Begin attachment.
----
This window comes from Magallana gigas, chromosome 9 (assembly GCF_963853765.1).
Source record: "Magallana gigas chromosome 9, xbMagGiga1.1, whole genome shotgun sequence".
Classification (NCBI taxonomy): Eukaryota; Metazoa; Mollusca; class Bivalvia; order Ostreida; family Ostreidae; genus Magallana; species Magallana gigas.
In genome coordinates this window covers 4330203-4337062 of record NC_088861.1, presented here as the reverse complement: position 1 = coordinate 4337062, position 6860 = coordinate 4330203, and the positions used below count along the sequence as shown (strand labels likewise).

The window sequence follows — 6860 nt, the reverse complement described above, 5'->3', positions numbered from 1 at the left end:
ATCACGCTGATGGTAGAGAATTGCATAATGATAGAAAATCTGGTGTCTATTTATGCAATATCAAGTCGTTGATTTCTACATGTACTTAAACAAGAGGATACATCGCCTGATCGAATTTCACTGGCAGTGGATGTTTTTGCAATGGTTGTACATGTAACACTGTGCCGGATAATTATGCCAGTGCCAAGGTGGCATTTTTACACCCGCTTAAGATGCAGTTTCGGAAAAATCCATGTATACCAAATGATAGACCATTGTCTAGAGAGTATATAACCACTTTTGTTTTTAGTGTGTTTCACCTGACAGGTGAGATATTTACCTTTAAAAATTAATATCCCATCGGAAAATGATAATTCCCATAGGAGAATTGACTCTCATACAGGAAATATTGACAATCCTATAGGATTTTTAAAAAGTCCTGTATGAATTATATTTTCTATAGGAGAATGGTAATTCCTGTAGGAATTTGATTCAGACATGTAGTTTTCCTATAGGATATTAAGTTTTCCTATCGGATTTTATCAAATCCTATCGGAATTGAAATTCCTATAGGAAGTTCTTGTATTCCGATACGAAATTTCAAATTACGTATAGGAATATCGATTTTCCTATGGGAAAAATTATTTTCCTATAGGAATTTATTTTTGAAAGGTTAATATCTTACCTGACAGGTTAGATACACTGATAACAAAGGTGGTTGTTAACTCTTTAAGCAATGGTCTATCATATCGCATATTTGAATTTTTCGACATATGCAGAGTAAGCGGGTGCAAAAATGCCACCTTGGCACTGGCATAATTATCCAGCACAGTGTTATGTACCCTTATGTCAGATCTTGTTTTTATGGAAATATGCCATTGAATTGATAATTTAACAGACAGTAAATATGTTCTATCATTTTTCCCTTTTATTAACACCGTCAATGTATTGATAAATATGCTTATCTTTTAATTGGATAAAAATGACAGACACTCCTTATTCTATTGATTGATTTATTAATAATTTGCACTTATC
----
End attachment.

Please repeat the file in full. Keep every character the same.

This window comes from Magallana gigas, chromosome 9 (assembly GCF_963853765.1).
Source record: "Magallana gigas chromosome 9, xbMagGiga1.1, whole genome shotgun sequence".
Classification (NCBI taxonomy): Eukaryota; Metazoa; Mollusca; class Bivalvia; order Ostreida; family Ostreidae; genus Magallana; species Magallana gigas.
In genome coordinates this window covers 4330203-4337062 of record NC_088861.1, presented here as the reverse complement: position 1 = coordinate 4337062, position 6860 = coordinate 4330203, and the positions used below count along the sequence as shown (strand labels likewise).

The window sequence follows — 6860 nt, the reverse complement described above, 5'->3', positions numbered from 1 at the left end:
ATCACGCTGATGGTAGAGAATTGCATAATGATAGAAAATCTGGTGTCTATTTATGCAATATCAAGTCGTTGATTTCTACATGTACTTAAACAAGAGGATACATCGCCTGATCGAATTTCACTGGCAGTGGATGTTTTTGCAATGGTTGTACATGTAACACTGTGCCGGATAATTATGCCAGTGCCAAGGTGGCATTTTTACACCCGCTTAAGATGCAGTTTCGGAAAAATCCATGTATACCAAATGATAGACCATTGTCTAGAGAGTATATAACCACTTTTGTTTTTAGTGTGTTTCACCTGACAGGTGAGATATTTACCTTTAAAAATTAATATCCCATCGGAAAATGATAATTCCCATAGGAGAATTGACTCTCATACAGGAAATATTGACAATCCTATAGGATTTTTAAAAAGTCCTGTATGAATTATATTTTCTATAGGAGAATGGTAATTCCTGTAGGAATTTGATTCAGACATGTAGTTTTCCTATAGGATATTAAGTTTTCCTATCGGATTTTATCAAATCCTATCGGAATTGAAATTCCTATAGGAAGTTCTTGTATTCCGATACGAAATTTCAAATTACGTATAGGAATATCGATTTTCCTATGGGAAAAATTATTTTCCTATAGGAATTTATTTTTGAAAGGTTAATATCTTACCTGACAGGTTAGATACACTGATAACAAAGGTGGTTGTTAACTCTTTAAGCAATGGTCTATCATATCGCATATTTGAATTTTTCGACATATGCAGAGTAAGCGGGTGCAAAAATGCCACCTTGGCACTGGCATAATTATCCAGCACAGTGTTATGTACCCTTATGTCAGATCTTGTTTTTATGGAAATATGCCATTGAATTGATAATTTAACAGACAGTAAATATGTTCTATCATTTTTCCCTTTTATTAACACCGTCAATGTATTGATAAATATGCTTATCTTTTAATTGGATAAAAATGACAGACACTCCTTATTCTATTGATTGATTTATTAATAATTTGCACTTATC